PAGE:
Leo Elders (1926-2019)

Father Leo Elders died this past week at the age of 93. He was the author of hundreds of scholarly works, above all on Thomas Aquinas. He was Dutch by birth, but taught all over the world during the course of his long academic career. A brief biography can be found here.

Upcoming Conferences and More

Here are various news items that I’ve gathered. This will probably be my last post until the end of the summer.

Latest News Items

Here’s what’s come across my screen recently:

  • The Center for New Narratives in Philosophy at Columbia University is hiring a postdoc for a one-year or possibly two-year position, starting this summer. The qualifications are as follows: “The minimum qualifications are a PhD in philosophy, with research interests in the history of medieval or early modern women. Some training in gender studies, feminism, or critical race theory is desirable.” Interested parties should apply ASAP. Details here.
  • The University of Bonn is sponsoring residential fellowships to support critical editions and English translations of key texts in Islamic studies from the period 1200-1600. Applications are particularly welcomed from scholars interested in working on Ṣadr al-Sharīʿa’s Taʿdīl al-ʿulūm. Further details available here.
  • The Rare Books School is offering a long list of week-long summer courses at various American libraries, many focused on medieval manuscripts. Details here.
  • Margaret Cameron is leaving the University of Victoria (Canada) to take up the position of Professor of Philosophy and Head of School, Historical and Philosophical Studies, at the University of Melbourne.

Various News Items

Prizes and Other Announcements

It seems I’ve been negligent in posting material — judging from just how much information I have to post.

  • Congratulations, first and foremost, to Jon McGinnis and Billy Dunaway, of the Univ. Missouri-Saint Louis, who have won $1.1M from the Templeton Foundation for a project on The Christian West and Islamic East: Theology, Science, and Knowledge. The goal of the project is “linking Medieval Islamic philosophy to contemporary questions about the epistemology of religion in the analytic tradition.” Scholars working in the vicinity, or who might like to be working in the vicinity, should keep an eye on funding opportunities coming out of this project.
  • Congratulations as well to Han Thomas Adriaenssen (Groningen), whose 2017 book, Representation and Scepticism from Aquinas to Descartes (Cambridge UP), has won the annual book prize from the Journal of the History of Philosophy.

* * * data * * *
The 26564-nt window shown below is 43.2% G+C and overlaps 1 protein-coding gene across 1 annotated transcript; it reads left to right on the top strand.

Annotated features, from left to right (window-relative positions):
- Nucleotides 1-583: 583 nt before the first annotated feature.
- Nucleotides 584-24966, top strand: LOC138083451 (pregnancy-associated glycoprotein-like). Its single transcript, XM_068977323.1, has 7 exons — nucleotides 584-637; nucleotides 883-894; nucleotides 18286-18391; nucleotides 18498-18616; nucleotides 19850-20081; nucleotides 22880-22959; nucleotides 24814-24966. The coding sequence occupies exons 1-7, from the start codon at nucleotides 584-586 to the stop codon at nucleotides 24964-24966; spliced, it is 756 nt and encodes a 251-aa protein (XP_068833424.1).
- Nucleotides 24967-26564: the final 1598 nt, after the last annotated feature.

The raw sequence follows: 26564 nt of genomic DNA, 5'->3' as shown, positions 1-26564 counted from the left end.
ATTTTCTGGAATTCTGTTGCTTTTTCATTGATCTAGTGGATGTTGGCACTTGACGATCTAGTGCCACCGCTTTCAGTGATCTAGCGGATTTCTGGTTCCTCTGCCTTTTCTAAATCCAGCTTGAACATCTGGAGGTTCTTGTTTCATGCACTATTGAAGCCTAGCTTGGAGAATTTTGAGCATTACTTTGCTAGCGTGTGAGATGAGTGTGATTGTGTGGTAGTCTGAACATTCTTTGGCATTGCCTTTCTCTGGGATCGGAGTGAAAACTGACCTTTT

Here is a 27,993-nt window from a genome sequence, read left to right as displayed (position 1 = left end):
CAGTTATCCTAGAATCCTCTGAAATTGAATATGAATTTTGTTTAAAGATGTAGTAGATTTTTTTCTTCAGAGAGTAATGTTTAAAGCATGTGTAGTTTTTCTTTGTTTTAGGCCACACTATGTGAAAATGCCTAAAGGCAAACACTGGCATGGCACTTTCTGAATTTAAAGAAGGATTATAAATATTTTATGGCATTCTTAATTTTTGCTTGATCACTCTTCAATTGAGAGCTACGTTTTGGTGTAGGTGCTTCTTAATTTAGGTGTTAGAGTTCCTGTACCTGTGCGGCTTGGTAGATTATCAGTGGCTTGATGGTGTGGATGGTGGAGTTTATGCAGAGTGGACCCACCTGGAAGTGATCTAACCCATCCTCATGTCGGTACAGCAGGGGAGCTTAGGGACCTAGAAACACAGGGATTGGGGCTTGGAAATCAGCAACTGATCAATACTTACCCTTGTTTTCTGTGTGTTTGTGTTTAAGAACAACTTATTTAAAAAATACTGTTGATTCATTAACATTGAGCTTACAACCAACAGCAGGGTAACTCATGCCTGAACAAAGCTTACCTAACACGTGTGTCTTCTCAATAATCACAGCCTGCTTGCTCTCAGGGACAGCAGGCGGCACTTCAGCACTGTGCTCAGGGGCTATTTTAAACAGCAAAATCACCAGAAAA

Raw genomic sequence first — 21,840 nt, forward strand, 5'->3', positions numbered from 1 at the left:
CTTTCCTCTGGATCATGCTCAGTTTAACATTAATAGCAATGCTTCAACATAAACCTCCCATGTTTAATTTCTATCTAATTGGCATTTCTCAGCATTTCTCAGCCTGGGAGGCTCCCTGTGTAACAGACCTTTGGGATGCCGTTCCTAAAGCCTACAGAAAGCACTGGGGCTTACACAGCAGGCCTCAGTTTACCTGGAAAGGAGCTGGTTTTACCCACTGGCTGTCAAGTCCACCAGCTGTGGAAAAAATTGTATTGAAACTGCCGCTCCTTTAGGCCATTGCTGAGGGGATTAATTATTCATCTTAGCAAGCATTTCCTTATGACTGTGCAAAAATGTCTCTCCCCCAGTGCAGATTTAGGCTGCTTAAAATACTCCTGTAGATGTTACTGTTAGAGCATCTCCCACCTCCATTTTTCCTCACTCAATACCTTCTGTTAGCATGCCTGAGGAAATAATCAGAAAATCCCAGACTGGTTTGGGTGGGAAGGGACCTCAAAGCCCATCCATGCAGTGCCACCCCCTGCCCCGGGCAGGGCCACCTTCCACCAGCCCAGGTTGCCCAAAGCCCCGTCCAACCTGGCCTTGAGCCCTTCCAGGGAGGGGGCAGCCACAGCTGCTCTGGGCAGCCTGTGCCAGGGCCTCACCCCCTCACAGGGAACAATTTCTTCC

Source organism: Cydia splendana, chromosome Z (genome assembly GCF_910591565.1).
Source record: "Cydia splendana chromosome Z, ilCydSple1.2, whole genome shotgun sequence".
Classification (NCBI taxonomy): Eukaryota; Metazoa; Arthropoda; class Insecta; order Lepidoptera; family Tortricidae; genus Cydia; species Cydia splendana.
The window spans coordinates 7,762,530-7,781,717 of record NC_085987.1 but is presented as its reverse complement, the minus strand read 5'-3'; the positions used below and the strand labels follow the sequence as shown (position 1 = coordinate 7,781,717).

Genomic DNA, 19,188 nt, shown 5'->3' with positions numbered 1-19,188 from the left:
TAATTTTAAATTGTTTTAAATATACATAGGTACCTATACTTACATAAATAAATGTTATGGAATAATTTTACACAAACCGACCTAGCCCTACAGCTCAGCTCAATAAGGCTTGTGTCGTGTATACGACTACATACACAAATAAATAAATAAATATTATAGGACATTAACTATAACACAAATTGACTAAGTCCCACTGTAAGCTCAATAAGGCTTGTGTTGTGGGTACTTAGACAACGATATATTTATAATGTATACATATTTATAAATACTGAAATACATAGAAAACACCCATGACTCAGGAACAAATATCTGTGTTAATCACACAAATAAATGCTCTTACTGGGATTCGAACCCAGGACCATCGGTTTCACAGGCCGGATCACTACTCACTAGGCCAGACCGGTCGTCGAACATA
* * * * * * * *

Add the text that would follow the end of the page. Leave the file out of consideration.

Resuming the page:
• The Medieval Institute at the University of Notre Dame is advertising a one-year Mellon postdoc for junior faculty in North America. Application deadline February 1, 2019.
  • The 9th Annual Veritas et Amor Contest is being advertised again, for dissertations or books by younger authors (under 35) on Thomas Aquinas. With a prize of €2000, this is well worth competing for! Deadline of February 15, 2019.
  • The Institute for Anselm Studies is accepting applications for the John and Judy Paul Summer Research Grant, for PhD students and recent graduates working on Anselm. The grant provides a week of funding at Saint Anselm College in New Hampshire. Details can be found here.

Now, some conferences:

News of All Sorts

Here’s a bunch of news items I’ve been collecting for some time now, which means that some of these entries are rather old news:

  • As of this fall, Catarina Dutilh Novaes has left Groningen to take up a position at the Vrije Universiteit of Amsterdam.
  • This past summer, Francis Feingold won the SMRP Founder’s Award (best paper by a younger scholar) for “Aquinas’s Discussion of Aristotle’s Claim That Knowing Does Not Alter the Knower.” Honorable mention went to Fedor Benevich, Joseph Stenberg, and Nicolas Faucher.
  • Also over the summer, the Vatican announced the opening of the digital Vatican Library, with 15,000 some manuscripts currently available (out of a total collection, in case you were wondering, of 80,000 codices).
  • Scott Williams has compiled an online bibliography for Henry of Ghent. It runs to 156 pages. (Actually, although the bibliography is what Scott asked me to advertise, it’s just one among many very useful things pertaining to Henry of Ghent that are assembled on this web page.)
  • Scott also said: just like Tobias Hoffmann’s online bibliography for John Duns Scotus. So check that out too. It runs to 396 pages.
  • While I’m on the subject of bibliographies, Thérèse Bonin continues to keep her Aquinas in English bibliography up to date, though it now has a new URL.
  • Someone else who’s been doing amazing work online is Jeffrey Witt (Loyola Univ. Maryland). A good place to start is with his Scholastic Commentaries and Texts Archive. But that’s really just the start. He’s working toward a comprehensive initiative that would enable cooperative open access publishing ventures aimed at scholastic texts.
  • For a very different sort of online presence, check out — if you haven’t already — Martin Lenz’s blog. He’s been steadily posting, for the last five months, on all sorts of topics, but especially on the history of philosophy.
  • I mentioned this a few years ago, but since it continues to grow, let me mention again that Dag Hasse and colleagues continue to build an online Arabic and Latin Glossary, aimed to offer a comprehensive guide to the vocabulary used in medieval Latin translations of Arabic texts (philosophical, medical, scientific).
  • Finally, in honor of Thanksgiving in this part of the world, our friends at the Franciscan Institute are offering 40% off all of their publications this weekend: Nov. 23 – Nov. 26. Use the code THANKS18. It’s a great opportunity to acquire some essential volumes in any medieval philosophical library.